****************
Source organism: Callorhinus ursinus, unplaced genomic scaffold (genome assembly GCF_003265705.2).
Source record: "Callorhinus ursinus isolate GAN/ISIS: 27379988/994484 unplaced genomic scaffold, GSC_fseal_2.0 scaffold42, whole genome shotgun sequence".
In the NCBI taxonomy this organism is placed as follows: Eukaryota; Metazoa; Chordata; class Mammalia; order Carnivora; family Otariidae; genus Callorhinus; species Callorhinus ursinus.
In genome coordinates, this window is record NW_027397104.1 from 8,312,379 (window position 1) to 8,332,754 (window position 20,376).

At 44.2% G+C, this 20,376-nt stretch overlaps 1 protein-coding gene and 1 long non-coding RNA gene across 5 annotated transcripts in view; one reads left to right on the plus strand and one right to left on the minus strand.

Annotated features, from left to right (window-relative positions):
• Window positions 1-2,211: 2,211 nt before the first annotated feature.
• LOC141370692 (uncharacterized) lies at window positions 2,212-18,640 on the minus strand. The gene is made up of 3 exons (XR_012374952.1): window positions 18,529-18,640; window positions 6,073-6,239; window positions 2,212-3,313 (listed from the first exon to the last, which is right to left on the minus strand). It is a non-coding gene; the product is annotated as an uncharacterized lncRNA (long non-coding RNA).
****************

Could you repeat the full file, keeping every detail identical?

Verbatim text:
Source organism: Callorhinus ursinus, unplaced genomic scaffold (genome assembly GCF_003265705.2).
Source record: "Callorhinus ursinus isolate GAN/ISIS: 27379988/994484 unplaced genomic scaffold, GSC_fseal_2.0 scaffold42, whole genome shotgun sequence".
In the NCBI taxonomy this organism is placed as follows: Eukaryota; Metazoa; Chordata; class Mammalia; order Carnivora; family Otariidae; genus Callorhinus; species Callorhinus ursinus.
In genome coordinates, this window is record NW_027397104.1 from 8,312,379 (window position 1) to 8,332,754 (window position 20,376).

At 44.2% G+C, this 20,376-nt stretch overlaps 1 protein-coding gene and 1 long non-coding RNA gene across 5 annotated transcripts in view; one reads left to right on the plus strand and one right to left on the minus strand.

Annotated features, from left to right (window-relative positions):
• Window positions 1-2,211: 2,211 nt before the first annotated feature.
• LOC141370692 (uncharacterized) lies at window positions 2,212-18,640 on the minus strand. The gene is made up of 3 exons (XR_012374952.1): window positions 18,529-18,640; window positions 6,073-6,239; window positions 2,212-3,313 (listed from the first exon to the last, which is right to left on the minus strand). It is a non-coding gene; the product is annotated as an uncharacterized lncRNA (long non-coding RNA).